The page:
But this GT is not really about horsepower and to dwell too long on that topic is to miss the point. Quattro Gmbh really wanted to create the most nimble R8 imaginable, within the budget.

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So out went the 5.2's magnetorheological shocks and in came conventional coil-overs. Then they dialled in more negative camber at both the front and rear and voilà - crazy grip and quick, lighting-quick responses.

Finally, the R8 went on a weight-loss program, not that there was much fat to begin with. Reil's gang put in a thinner windshield, a plastic-like engine-compartment bulkhead and a polycarbonate rear window. Weight savings: nine kilograms.

A carbon-fibre engine cover trimmed another 6.6 kg over the stock aluminum piece. Audi also stripped out sound-deadening material, trimmed weight from the braking system and battery and shaved a full 31.5 kg by installing those tubs for sitting.

The GT also has its own forged aluminum wheels, a fixed rear carbon-fibre spoiler, a double-lipped front air dam and a rear diffuser. The gauges inside are white with red GT logos, the trim bits are made of carbon-fibre and aluminum trim parts and grippy, durable Alcantara fabric covers the steering wheel and dresses up the cockpit in all sorts of places - headliner, pillars, parking brake handle.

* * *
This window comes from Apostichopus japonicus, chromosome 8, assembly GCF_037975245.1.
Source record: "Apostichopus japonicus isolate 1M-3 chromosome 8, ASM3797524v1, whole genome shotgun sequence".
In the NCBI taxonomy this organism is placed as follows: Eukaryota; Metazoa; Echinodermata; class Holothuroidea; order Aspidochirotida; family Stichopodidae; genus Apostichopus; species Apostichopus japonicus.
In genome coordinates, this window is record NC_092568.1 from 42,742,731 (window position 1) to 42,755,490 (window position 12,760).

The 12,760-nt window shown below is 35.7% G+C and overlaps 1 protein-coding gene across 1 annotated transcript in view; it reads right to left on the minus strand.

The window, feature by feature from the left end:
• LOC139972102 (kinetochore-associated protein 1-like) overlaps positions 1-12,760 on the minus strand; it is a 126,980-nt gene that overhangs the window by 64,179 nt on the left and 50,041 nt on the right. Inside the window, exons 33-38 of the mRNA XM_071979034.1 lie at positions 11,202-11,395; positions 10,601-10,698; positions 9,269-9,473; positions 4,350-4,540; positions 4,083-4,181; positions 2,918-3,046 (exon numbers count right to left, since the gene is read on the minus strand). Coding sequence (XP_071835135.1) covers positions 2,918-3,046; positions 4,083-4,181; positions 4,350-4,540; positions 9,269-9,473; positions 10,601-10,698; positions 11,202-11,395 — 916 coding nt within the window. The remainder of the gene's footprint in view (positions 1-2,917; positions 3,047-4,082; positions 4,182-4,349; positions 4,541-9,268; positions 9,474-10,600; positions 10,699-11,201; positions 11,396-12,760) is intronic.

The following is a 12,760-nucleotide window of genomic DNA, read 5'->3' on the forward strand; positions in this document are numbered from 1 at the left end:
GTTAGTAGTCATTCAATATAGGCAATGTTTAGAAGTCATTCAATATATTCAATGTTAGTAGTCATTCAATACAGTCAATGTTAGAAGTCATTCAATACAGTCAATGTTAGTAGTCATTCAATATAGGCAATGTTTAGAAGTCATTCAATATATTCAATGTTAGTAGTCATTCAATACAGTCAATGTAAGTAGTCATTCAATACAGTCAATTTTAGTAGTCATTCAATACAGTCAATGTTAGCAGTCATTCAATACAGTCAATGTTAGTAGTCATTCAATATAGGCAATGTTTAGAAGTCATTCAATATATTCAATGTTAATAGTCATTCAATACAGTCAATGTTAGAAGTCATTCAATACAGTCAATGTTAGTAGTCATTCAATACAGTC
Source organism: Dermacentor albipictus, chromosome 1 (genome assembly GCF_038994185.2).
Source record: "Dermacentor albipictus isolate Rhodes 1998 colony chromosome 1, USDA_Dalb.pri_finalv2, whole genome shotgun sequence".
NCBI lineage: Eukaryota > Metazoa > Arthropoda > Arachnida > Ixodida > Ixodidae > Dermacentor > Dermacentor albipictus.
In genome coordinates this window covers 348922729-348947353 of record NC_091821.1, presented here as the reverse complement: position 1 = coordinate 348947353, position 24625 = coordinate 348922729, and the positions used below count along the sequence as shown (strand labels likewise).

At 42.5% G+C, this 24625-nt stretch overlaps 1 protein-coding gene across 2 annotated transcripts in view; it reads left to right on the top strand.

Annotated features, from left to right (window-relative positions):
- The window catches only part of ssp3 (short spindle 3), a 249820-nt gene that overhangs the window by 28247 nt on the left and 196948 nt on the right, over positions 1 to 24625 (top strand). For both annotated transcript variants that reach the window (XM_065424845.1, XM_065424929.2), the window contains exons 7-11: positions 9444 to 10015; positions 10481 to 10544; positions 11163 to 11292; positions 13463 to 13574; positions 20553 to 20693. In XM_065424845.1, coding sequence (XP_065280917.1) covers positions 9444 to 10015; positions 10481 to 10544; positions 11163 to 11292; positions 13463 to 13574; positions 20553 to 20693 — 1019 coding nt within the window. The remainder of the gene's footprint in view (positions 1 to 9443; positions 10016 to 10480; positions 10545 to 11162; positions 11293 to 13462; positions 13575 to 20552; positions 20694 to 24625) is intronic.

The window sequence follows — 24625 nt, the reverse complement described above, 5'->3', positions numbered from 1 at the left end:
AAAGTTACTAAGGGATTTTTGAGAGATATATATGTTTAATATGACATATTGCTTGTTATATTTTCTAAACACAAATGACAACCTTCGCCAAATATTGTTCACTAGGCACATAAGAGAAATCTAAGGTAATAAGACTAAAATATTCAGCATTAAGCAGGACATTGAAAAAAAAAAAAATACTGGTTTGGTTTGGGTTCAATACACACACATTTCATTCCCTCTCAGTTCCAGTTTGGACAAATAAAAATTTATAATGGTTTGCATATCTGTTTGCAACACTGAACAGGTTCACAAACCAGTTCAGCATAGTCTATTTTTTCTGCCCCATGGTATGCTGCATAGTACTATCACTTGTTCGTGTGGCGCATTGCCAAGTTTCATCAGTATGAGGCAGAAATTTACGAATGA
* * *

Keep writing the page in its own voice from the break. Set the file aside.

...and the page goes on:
The R8 GT is not an everyday super-car. Its ride is stiffer, harder, more serious than the regular V-10 and the engine is louder, angrier, too. Not as piercing as the similar engine is Lamborghini's Gallardo Supperleggera, but at high rpm it is very raucous.

Top speed is limited to 320 km/h, but that's not nearly so important as the miraculous responses the Quattro Gmbh people have managed to dial into this R8. Small steering, throttle and brake inputs produce instant reactions. Turn into a corner at a fast rate and the grip, the precision of the engineering, becomes obvious and it's settling, too.

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Remember, even though this is a four-wheel Quattro car, 85 per cent of the power goes to the rear wheels. So it behaves like a benign, rear-drive, hugely powerful bit of magic. That is, there is a forgiving nature dialled into the whole racy package. We have here the car for those weekend track days with the enthusiastic but not necessarily over-skilled boy racers.

Just 333 for the world? Seems miserly. But that's the marketing department having its say. Demand will far outstrip supply, which means more buzz, more word-of-mouth, more angst among the wealthy cognoscenti.

They're pretty sharp, these Audi people.

2011/2012 Audi R8 GT

Type: Lightweight super-car (coupe)

Price: $225,000 (estimated, with mid-2011 on-sale date)

Engine: 5.2-litre V-10

Horsepower/torque: 560 hp/398 lb-ft

Transmission: Six-speed manual automatic

Drive: All-wheel

Fuel economy (litres/100 km): NA.

Alternatives: Ferrari 458 Italia, Aston Martin V12 Vantage, Mercedes SLS AMG, Porsche GT2 RS

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About the Author
Senior writer, Globe Drive

In 25 years of covering the auto industry, Jeremy Cato has won more than two-dozen awards, including three times being named automotive journalist of the year. Jeremy was born in Montreal and grew up in the San Francisco Bay Area. More